Ken McElroy Online

Get Serious

Ken McElroy
November 17, 2002

When America needs the big, important stuff done, it's better to have adults in charge. Thus, even many who complained that "Bush stole the election" in 2000 and said he was "selected, not elected" breathed a sigh of relief after September 11, 2001, when they realized that Al Gore was not in the White House.

If you want to give free condoms to teenagers or fund some obscene art, a Democrat will do. But if you need to win the Cold War or defeat global terrorism, call in the grownups. (This lesson hasn't yet made it to California, where the last election showed that no amount of corruption and ineptitude is too much). Nationally, however, Americans went to the polls on November 5th and demonstrated their confidence in the leadership of the Bush Republicans.

Bucking the historical trend, the party of the sitting president gained seats in the U.S. Senate and House of Representatives to give control of both Houses of Congress and the presidency to the Republicans for the first time since 1954.

The United States certainly has some serious challenges ahead, and now that the Republicans control both the legislative and executive branches, they will be held accountable for meeting those challenges. But the Democrats thought, wrongly, that they could gain power simply by carping about the problems and blaming Bush for all of them. The stock market's down? Blame Bush. Lost your job? Blame Bush. Your kid can't read or write? Blame Bush. Your love life isn't as exciting as you'd like it to be? Blame Bush.

Thankfully, voters didn't fall for such simplistic tactics this time. With terrorists still plotting against us and war with Iraq likely, the people wanted serious leaders running the country.

The Democrats have said they are with the president on the war against terror, and they have largely followed his lead, but they've refused to offer unified support on possible war in Iraq or to acknowledge the connection of Iraq to the fight against terrorism. A majority of Democrats in the House of Representatives, and 21 Democrats in the Senate (plus former Republican, now 'Independent' James Jeffords of Vermont), voted against the resolution authorizing President Bush to use force against Iraq. Just as in the past they opposed the Gulf War and Reagan's efforts to win the Cold War, the Democrats were soft on an important national security question, and the voters recognized that fact.

And what did the Democrats really offer the electorate domestically? We heard from the media that Democrats would be favored on domestic issues. Democrats said they were "for education" as they always do, but what does that mean exactly? Senator Tom Daschle said we need to "improve our entire system of education and training, so that kids come to school ready to learn and leave college and trade school ready to work." Who could disagree with that?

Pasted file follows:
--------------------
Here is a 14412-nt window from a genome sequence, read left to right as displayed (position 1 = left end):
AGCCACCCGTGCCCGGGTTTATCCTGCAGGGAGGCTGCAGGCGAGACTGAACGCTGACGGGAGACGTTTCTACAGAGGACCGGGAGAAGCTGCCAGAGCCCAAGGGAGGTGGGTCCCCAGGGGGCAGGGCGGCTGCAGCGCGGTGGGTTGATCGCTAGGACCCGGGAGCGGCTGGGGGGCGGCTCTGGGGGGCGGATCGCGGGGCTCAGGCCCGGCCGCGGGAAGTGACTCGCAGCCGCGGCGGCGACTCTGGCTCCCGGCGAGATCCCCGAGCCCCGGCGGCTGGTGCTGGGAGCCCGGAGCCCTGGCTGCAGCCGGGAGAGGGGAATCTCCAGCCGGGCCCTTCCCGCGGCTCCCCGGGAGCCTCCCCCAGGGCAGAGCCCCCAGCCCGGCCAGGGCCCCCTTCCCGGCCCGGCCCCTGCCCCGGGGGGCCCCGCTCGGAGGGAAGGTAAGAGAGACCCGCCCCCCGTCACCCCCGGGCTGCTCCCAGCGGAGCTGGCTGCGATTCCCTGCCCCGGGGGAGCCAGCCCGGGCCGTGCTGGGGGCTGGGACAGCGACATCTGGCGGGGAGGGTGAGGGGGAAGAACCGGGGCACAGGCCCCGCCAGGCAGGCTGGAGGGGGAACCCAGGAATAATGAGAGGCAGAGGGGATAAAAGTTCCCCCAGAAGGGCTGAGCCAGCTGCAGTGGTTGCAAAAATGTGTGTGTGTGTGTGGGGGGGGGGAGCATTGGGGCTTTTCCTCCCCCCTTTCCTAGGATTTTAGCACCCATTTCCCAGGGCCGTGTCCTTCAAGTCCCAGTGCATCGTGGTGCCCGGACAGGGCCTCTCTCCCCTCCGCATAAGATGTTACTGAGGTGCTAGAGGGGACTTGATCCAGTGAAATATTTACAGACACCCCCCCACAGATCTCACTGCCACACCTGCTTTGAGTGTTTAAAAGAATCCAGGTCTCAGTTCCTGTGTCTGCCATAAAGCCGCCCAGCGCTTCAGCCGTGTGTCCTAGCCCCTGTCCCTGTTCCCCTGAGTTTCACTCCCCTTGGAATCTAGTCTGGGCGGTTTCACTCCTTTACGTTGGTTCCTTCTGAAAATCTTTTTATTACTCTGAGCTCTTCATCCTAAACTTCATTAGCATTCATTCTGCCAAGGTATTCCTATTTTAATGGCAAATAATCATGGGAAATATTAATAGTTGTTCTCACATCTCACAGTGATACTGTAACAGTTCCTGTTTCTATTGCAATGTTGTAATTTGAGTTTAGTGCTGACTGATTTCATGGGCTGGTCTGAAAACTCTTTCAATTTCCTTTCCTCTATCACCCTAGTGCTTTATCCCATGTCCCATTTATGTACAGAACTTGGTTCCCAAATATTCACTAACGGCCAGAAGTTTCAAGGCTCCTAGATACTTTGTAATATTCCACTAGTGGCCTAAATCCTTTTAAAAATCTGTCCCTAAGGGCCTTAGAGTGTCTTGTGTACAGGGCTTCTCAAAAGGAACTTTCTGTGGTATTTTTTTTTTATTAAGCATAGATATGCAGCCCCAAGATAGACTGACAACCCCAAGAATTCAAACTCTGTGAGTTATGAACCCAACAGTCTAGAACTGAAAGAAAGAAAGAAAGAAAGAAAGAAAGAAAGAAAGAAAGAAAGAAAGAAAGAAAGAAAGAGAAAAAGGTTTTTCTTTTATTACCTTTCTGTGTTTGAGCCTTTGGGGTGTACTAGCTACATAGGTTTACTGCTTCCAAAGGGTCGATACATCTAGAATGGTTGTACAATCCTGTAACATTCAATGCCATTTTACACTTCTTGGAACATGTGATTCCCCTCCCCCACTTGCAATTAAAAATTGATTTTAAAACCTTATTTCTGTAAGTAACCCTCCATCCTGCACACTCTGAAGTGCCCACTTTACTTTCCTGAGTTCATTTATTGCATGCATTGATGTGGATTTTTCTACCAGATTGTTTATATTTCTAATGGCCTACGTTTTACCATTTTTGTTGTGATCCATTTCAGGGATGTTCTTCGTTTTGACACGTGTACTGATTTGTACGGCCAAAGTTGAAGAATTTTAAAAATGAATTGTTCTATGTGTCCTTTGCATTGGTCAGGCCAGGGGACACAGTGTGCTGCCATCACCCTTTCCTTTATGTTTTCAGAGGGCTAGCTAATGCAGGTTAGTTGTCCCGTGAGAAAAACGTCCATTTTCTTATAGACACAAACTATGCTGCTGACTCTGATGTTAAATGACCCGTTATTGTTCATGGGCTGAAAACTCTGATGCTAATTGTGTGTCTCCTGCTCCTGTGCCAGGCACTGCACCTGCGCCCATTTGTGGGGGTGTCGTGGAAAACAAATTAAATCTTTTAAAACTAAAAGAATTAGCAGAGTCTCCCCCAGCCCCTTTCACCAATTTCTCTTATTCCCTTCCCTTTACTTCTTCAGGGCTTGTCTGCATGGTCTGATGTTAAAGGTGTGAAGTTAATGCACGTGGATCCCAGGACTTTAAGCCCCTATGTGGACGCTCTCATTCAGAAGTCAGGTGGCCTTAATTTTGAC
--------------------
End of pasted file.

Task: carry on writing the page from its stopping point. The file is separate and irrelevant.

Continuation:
According to a release by the Senate Budget Committee, the Democratic budget plan "provides a $6.8 billion increase in budget authority over the 2002 program level for discretionary education programs and Individuals with Disabilities Act (IDEA) funding, compared with the $1.4 billion increase requested by the President."

That's it, the sum total of the Democrats' education strategy - "spend more." But even on that score, the Republicans had already agreed to spend a lot more federal money on education - Bush wrote his education bill with Ted Kennedy, remember - so the Democrats were left just quibbling about the amount, less than one percent of an estimated $732 billion being spent nationwide on education at all levels for school year 2001-2002.

Similarly, the Democrats offered voters complaints about the economy, but no plan for making it better. In September, Senator Dachle said, "It takes leadership not only with regard to international and foreign policy, but to help here at home on economic policy as well. We haven't seen it to date."

Alleging ill effects from the Bush tax cut, Daschle said, "What we got instead was the most dramatic fiscal deterioration in our nation's history."

Has Senator Daschle forgotten about the Great Depression and the Carter years, or was he just fibbing there?

What is true, and what was acknowledged by voters on November 5th, is that there wasn't any leadership shown by the Democrats, including Senator Daschle, on economic policy. Simply saying, "the economy is bad, blame Bush" is not an economic policy, and voters recognized that fact.

On all the important issues facing the nation - terrorism, Iraq, education, the economy - the Democrats offered no ideas or leadership, and they paid the price on election day. Now is no time for simplistic rhetoric and poll-tested campaign slogans. Thankfully, voters recognized that in the last election. Hopefully, they will remain as focused in the years ahead. Serious times call for serious leaders.